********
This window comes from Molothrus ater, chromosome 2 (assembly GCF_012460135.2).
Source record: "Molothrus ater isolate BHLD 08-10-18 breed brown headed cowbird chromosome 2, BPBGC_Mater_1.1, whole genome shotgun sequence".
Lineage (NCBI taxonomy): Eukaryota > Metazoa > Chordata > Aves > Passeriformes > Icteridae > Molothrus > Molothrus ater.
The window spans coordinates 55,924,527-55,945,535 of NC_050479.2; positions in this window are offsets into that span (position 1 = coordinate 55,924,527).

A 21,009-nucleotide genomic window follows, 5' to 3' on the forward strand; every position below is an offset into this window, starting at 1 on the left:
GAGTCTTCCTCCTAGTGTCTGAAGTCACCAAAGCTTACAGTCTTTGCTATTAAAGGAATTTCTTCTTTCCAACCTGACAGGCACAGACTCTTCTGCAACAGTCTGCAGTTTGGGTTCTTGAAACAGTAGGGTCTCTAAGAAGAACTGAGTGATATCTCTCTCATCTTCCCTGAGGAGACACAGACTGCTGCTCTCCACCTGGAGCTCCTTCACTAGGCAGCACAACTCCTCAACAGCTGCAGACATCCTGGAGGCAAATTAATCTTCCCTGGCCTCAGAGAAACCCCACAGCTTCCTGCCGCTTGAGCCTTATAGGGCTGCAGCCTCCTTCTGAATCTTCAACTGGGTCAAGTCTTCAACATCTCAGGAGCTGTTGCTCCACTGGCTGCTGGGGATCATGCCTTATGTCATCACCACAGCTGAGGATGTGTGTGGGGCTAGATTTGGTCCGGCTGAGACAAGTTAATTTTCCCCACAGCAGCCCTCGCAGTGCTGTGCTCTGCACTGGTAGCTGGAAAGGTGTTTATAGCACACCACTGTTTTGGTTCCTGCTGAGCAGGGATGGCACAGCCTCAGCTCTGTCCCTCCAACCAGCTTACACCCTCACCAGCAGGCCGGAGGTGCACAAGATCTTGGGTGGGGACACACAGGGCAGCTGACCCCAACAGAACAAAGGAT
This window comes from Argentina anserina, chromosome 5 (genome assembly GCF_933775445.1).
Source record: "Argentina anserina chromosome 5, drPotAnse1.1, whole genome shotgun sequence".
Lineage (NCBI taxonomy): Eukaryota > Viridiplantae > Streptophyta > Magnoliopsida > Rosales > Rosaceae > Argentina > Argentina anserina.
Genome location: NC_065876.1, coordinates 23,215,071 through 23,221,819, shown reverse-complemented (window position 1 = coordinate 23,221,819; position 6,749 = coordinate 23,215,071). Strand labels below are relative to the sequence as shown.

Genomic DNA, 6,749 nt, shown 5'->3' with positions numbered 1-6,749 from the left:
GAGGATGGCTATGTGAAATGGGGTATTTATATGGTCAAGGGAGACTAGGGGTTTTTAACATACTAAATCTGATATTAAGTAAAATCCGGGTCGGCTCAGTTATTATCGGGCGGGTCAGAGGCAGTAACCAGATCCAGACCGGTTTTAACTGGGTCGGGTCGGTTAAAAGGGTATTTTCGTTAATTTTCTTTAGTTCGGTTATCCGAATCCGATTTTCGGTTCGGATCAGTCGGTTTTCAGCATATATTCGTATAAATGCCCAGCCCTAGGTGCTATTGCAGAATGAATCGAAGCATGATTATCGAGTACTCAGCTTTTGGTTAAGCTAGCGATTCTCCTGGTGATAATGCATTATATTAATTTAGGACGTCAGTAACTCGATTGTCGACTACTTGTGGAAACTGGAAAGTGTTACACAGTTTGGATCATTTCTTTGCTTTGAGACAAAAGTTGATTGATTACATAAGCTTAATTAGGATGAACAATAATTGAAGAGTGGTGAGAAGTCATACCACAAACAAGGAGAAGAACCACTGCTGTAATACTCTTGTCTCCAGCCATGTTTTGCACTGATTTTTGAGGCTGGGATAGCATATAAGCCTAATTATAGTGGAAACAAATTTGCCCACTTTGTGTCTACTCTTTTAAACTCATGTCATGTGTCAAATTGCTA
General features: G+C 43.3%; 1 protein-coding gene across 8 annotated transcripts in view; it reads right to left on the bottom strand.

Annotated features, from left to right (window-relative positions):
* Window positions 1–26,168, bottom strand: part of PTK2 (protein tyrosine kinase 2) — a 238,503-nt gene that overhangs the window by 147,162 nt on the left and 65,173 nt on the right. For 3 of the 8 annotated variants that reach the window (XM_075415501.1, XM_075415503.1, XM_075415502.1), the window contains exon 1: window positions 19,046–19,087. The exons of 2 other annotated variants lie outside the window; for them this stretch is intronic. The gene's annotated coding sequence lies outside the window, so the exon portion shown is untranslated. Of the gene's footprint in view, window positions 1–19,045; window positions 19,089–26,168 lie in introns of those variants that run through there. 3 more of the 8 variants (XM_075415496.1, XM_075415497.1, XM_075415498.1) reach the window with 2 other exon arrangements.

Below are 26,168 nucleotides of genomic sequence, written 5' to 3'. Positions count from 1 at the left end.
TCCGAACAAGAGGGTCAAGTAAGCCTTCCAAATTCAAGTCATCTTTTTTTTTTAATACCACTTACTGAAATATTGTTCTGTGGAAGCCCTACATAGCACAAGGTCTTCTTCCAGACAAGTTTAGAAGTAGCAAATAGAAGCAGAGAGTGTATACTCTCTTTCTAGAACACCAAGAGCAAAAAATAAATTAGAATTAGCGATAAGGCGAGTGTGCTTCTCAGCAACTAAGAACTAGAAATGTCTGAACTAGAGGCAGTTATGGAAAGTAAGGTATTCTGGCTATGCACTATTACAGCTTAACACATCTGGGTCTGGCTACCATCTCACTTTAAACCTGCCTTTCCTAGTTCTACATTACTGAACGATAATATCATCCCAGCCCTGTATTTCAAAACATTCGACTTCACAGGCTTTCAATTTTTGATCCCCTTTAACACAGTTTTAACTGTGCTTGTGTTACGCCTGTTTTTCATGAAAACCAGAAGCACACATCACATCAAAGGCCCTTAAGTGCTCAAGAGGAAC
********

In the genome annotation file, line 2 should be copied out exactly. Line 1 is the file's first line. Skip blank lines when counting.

Source record: "Molothrus ater isolate BHLD 08-10-18 breed brown headed cowbird chromosome 2, BPBGC_Mater_1.1, whole genome shotgun sequence".